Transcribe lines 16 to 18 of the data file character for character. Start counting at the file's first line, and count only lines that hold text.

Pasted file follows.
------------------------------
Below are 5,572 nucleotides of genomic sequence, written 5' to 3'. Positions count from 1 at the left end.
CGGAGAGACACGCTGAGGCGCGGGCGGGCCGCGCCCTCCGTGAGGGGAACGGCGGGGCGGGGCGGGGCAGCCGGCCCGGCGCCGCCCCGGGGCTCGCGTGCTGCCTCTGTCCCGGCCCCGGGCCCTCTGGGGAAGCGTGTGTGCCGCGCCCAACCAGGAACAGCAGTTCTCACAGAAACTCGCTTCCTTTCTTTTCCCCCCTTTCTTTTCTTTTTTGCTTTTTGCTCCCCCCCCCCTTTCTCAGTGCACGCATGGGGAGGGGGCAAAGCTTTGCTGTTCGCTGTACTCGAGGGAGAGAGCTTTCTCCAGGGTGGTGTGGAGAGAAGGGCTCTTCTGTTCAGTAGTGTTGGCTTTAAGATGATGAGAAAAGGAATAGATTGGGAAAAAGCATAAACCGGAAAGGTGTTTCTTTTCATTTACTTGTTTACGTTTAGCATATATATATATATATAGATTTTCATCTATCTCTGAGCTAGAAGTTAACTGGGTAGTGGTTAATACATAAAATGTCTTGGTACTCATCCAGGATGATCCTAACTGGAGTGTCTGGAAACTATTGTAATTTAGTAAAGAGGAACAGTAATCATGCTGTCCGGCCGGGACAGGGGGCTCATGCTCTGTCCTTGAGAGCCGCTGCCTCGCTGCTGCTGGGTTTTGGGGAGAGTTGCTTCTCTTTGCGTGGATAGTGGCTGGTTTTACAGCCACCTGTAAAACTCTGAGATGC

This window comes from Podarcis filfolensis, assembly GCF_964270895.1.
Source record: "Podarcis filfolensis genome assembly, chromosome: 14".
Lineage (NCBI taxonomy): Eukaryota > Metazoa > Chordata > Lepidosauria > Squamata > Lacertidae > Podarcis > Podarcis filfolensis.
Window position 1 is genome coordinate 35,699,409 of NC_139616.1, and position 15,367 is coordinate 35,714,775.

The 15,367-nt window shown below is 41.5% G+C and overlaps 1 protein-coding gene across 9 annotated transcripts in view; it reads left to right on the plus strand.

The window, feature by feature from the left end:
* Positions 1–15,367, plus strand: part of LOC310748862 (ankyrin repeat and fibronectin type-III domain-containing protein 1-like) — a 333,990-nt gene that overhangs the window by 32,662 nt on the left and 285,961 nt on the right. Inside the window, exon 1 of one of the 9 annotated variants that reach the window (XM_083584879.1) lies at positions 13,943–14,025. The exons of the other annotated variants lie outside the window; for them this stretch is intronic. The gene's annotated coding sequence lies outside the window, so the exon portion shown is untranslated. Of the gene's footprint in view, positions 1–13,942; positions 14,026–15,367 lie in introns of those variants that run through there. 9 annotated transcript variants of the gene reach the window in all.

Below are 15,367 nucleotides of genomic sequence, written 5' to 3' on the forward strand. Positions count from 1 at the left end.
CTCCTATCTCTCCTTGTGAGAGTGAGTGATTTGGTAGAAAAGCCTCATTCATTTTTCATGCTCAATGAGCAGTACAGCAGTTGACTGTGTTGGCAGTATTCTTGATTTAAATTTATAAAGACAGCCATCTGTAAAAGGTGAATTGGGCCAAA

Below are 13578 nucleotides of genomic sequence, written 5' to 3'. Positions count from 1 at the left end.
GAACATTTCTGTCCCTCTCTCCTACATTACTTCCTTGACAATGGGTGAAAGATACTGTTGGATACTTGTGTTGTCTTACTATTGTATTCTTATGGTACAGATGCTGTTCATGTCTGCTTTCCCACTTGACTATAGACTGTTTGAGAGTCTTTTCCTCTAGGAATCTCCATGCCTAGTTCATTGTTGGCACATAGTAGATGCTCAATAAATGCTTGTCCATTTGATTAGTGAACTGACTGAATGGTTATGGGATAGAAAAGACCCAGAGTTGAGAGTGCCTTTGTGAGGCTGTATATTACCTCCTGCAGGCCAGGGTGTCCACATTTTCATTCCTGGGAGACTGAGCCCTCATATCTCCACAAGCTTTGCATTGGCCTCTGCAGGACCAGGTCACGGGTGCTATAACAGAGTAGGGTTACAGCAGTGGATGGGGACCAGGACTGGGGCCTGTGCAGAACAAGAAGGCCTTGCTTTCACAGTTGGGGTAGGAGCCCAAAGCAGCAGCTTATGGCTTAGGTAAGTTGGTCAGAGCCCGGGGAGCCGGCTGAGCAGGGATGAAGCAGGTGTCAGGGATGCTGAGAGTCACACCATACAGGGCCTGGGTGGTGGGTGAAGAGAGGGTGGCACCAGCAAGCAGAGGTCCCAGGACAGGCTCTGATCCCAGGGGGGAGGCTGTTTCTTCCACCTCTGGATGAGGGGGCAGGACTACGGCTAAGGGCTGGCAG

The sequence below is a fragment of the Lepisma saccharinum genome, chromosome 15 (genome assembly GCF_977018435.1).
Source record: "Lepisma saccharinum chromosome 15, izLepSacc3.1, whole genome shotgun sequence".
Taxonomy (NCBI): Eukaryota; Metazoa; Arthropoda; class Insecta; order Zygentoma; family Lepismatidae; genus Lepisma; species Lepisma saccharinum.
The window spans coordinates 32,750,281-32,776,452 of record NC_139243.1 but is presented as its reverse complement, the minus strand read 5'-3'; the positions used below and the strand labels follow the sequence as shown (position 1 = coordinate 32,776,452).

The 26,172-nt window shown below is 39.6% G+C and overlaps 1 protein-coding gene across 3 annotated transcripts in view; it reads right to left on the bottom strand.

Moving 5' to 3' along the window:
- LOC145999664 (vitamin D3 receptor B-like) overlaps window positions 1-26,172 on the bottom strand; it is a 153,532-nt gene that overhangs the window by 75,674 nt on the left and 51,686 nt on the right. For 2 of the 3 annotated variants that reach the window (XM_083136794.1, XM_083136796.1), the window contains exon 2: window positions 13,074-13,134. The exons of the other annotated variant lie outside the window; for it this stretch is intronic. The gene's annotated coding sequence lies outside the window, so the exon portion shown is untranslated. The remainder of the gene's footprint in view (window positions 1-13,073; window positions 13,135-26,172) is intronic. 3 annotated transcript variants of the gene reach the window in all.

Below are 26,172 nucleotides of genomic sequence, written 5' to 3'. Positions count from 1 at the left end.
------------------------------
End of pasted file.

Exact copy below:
Taxonomy (NCBI): Eukaryota; Metazoa; Arthropoda; class Insecta; order Zygentoma; family Lepismatidae; genus Lepisma; species Lepisma saccharinum.
The window spans coordinates 32,750,281-32,776,452 of record NC_139243.1 but is presented as its reverse complement, the minus strand read 5'-3'; the positions used below and the strand labels follow the sequence as shown (position 1 = coordinate 32,776,452).

The 26,172-nt window shown below is 39.6% G+C and overlaps 1 protein-coding gene across 3 annotated transcripts in view; it reads right to left on the bottom strand.